For four NFL seasons, Kansas City Chiefs enjoyed watching the Brandons shut down wide receivers and blossom into one of the best young cornerback tandems in the league. Brandon Flowers and Brandon Carr were both draft picks in the Chiefs' stellar class of 2008. Yet it would only last for a spell, since free agency beckoned and the Chiefs were unwilling to reward both in the end.
Whether or not the Chiefs should pay Carr was a source of much contention during the 2012 offseason. Some wanted to pay Carr elite money to keep him next to Brandon Flowers, while others realized it was a tough sell. Early in the 2011 season, the Chiefs had reached a five-year extension with Flowers, and it was clear that Carr would be paid handsomely as well -- by the Chiefs or another team on the open market.
Ultimately, Carr went to the Dallas Cowboys and signed a five-year, $50.1 million deal, and the results haven't been pretty for America's Team. In two seasons, Dallas has failed to make the playoffs due in large part to a horrific pass defense. Just two years after drafting Morris Claiborne and going all-in on Carr, the Cowboys remain mired in mediocrity. Carr is ready to change that.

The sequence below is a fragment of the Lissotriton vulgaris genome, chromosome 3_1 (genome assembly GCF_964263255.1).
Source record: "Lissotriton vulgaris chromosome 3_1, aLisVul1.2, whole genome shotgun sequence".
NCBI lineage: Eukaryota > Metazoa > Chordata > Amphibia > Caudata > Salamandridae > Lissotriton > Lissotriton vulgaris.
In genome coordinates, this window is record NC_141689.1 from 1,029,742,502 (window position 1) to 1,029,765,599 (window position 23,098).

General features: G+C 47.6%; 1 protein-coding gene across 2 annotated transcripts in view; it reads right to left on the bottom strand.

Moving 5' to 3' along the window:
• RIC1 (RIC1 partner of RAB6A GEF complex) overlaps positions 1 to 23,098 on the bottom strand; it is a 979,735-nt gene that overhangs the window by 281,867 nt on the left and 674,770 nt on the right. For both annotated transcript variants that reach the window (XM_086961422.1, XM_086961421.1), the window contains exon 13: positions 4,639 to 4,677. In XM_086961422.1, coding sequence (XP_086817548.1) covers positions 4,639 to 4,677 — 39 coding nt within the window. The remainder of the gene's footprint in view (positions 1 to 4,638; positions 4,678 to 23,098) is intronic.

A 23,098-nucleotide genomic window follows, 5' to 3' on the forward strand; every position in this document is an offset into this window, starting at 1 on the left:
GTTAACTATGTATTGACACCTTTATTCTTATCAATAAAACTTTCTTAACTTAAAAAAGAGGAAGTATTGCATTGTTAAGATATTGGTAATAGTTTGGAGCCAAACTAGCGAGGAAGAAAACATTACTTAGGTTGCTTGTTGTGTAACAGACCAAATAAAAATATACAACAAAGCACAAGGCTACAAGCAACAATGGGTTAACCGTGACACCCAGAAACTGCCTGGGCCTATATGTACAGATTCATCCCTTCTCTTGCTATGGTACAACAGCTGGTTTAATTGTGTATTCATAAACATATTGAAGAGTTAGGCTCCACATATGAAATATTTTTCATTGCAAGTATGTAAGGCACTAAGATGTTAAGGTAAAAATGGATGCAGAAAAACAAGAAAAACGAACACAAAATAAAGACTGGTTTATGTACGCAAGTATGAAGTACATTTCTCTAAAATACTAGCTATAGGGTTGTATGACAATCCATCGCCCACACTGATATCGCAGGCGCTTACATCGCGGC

"I'm trying to take over the league," Carr said Sunday from the "Taste of the NFL" event to tackle childhood hunger, per the Cowboys' official website. "I get emotional when I say that, because I'm, like, dead serious. I've been playing this game for six years now. I'm just ready to make that jump and become that shutdown corner."
The results so far have not been pretty. Last season, Carr ranked 59th among corners at Pro Football Focus, and he was third worst in pass coverage on the Cowboys defense. Blogging the Boys' Dawn Macelli writes that the Cowboys aren't paying Carr to be adequate:
During his last two seasons in Kansas City, Brandon was a playmaker in the secondary; he broke up a total of 40 passes in that time frame. Over the two years he has been a Cowboy he has only broken up a total of 24. While that is pretty decent, Jerry Jones isn't paying him to be decent. Brandon Carr is making "star" money, and the time for him to become a star in Dallas is rapidly passing by
Chiefs fans should be thrilled the Chiefs did not match Jerry Jones' offer. Former general manager Scott Pioli was wise to keep Flowers and not Carr, who was a strong second corner but has yet to be a shutdown defender. Pioli gets reamed around here quite often and for good reason, but the call on Carr was a good decision.